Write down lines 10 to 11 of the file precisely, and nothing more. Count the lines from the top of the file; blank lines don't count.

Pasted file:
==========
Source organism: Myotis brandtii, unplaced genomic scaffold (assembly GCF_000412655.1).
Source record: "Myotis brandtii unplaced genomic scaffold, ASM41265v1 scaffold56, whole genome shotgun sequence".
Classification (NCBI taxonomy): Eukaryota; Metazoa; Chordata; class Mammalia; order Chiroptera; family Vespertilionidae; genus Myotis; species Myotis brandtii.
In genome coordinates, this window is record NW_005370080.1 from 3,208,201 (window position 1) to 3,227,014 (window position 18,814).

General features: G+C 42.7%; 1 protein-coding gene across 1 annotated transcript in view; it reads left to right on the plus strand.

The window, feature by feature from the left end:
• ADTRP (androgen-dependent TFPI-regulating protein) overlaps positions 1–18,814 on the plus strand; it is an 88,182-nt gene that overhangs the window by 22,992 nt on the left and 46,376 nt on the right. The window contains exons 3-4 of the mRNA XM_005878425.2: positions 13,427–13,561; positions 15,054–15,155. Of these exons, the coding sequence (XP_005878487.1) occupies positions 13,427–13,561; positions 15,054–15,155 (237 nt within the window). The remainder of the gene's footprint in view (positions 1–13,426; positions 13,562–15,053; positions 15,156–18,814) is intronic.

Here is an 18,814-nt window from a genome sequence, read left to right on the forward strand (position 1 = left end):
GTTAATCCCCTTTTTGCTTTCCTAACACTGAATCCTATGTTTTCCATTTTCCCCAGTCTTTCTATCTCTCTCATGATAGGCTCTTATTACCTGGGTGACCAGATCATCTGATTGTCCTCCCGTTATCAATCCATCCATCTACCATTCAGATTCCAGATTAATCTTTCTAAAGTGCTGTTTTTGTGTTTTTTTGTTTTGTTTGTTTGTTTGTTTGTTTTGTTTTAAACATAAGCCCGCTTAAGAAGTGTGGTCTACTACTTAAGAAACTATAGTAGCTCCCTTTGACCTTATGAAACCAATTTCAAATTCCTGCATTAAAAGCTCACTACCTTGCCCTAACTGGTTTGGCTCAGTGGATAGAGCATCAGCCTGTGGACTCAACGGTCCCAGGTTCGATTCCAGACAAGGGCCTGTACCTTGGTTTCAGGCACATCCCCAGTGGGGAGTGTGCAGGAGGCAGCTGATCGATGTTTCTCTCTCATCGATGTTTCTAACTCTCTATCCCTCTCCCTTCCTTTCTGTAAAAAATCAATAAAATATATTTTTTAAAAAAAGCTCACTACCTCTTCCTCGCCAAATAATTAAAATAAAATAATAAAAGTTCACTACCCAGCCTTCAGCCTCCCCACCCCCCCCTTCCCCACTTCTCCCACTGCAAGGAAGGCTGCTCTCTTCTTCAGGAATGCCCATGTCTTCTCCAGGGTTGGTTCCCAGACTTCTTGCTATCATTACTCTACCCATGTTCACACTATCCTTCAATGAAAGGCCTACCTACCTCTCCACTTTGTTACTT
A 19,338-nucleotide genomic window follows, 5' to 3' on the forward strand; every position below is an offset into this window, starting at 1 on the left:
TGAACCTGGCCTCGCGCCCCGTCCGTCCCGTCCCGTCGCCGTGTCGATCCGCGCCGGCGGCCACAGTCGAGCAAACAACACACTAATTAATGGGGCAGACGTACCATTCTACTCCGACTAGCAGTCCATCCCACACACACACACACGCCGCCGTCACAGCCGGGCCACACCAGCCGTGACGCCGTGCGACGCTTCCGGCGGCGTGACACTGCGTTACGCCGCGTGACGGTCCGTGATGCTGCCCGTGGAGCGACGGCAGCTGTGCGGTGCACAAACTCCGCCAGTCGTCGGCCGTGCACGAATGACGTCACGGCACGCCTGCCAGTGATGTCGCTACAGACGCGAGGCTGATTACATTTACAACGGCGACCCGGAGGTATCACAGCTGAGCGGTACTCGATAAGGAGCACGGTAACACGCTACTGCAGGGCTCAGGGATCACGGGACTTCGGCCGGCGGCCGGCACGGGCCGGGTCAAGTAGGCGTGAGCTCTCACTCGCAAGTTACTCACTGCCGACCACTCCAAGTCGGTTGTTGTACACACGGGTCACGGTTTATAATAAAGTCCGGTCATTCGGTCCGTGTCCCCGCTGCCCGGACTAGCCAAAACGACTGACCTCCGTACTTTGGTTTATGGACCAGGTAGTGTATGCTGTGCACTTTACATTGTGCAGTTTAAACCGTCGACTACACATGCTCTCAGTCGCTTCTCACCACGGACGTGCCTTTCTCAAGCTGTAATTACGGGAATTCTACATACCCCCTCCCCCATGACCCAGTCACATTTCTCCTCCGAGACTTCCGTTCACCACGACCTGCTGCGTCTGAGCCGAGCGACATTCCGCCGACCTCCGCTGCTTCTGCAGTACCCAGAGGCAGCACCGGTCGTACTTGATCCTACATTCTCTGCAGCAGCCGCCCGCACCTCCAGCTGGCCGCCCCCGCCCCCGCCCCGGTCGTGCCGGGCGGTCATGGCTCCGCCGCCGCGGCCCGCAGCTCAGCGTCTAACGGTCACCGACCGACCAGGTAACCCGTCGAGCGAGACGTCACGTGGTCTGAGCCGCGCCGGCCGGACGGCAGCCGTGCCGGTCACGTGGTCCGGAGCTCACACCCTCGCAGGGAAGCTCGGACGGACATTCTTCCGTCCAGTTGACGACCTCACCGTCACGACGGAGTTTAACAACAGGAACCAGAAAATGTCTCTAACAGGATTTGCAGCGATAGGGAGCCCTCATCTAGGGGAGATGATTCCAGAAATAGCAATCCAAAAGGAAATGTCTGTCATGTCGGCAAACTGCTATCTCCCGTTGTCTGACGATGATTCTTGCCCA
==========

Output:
A 19,338-nucleotide genomic window follows, 5' to 3' on the forward strand; every position below is an offset into this window, starting at 1 on the left:
TGAACCTGGCCTCGCGCCCCGTCCGTCCCGTCCCGTCGCCGTGTCGATCCGCGCCGGCGGCCACAGTCGAGCAAACAACACACTAATTAATGGGGCAGACGTACCATTCTACTCCGACTAGCAGTCCATCCCACACACACACACACGCCGCCGTCACAGCCGGGCCACACCAGCCGTGACGCCGTGCGACGCTTCCGGCGGCGTGACACTGCGTTACGCCGCGTGACGGTCCGTGATGCTGCCCGTGGAGCGACGGCAGCTGTGCGGTGCACAAACTCCGCCAGTCGTCGGCCGTGCACGAATGACGTCACGGCACGCCTGCCAGTGATGTCGCTACAGACGCGAGGCTGATTACATTTACAACGGCGACCCGGAGGTATCACAGCTGAGCGGTACTCGATAAGGAGCACGGTAACACGCTACTGCAGGGCTCAGGGATCACGGGACTTCGGCCGGCGGCCGGCACGGGCCGGGTCAAGTAGGCGTGAGCTCTCACTCGCAAGTTACTCACTGCCGACCACTCCAAGTCGGTTGTTGTACACACGGGTCACGGTTTATAATAAAGTCCGGTCATTCGGTCCGTGTCCCCGCTGCCCGGACTAGCCAAAACGACTGACCTCCGTACTTTGGTTTATGGACCAGGTAGTGTATGCTGTGCACTTTACATTGTGCAGTTTAAACCGTCGACTACACATGCTCTCAGTCGCTTCTCACCACGGACGTGCCTTTCTCAAGCTGTAATTACGGGAATTCTACATACCCCCTCCCCCATGACCCAGTCACATTTCTCCTCCGAGACTTCCGTTCACCACGACCTGCTGCGTCTGAGCCGAGCGACATTCCGCCGACCTCCGCTGCTTCTGCAGTACCCAGAGGCAGCACCGGTCGTACTTGATCCTACATTCTCTGCAGCAGCCGCCCGCACCTCCAGCTGGCCGCCCCCGCCCCCGCCCCGGTCGTGCCGGGCGGTCATGGCTCCGCCGCCGCGGCCCGCAGCTCAGCGTCTAACGGTCACCGACCGACCAGGTAACCCGTCGAGCGAGACGTCACGTGGTCTGAGCCGCGCCGGCCGGACGGCAGCCGTGCCGGTCACGTGGTCCGGAGCTCACACCCTCGCAGGGAAGCTCGGACGGACATTCTTCCGTCCAGTTGACGACCTCACCGTCACGACGGAGTTTAACAACAGGAACCAGAAAATGTCTCTAACAGGATTTGCAGCGATAGGGAGCCCTCATCTAGGGGAGATGATTCCAGAAATAGCAATCCAAAAGGAAATGTCTGTCATGTCGGCAAACTGCTATCTCCCGTTGTCTGACGATGATTCTTGCCCA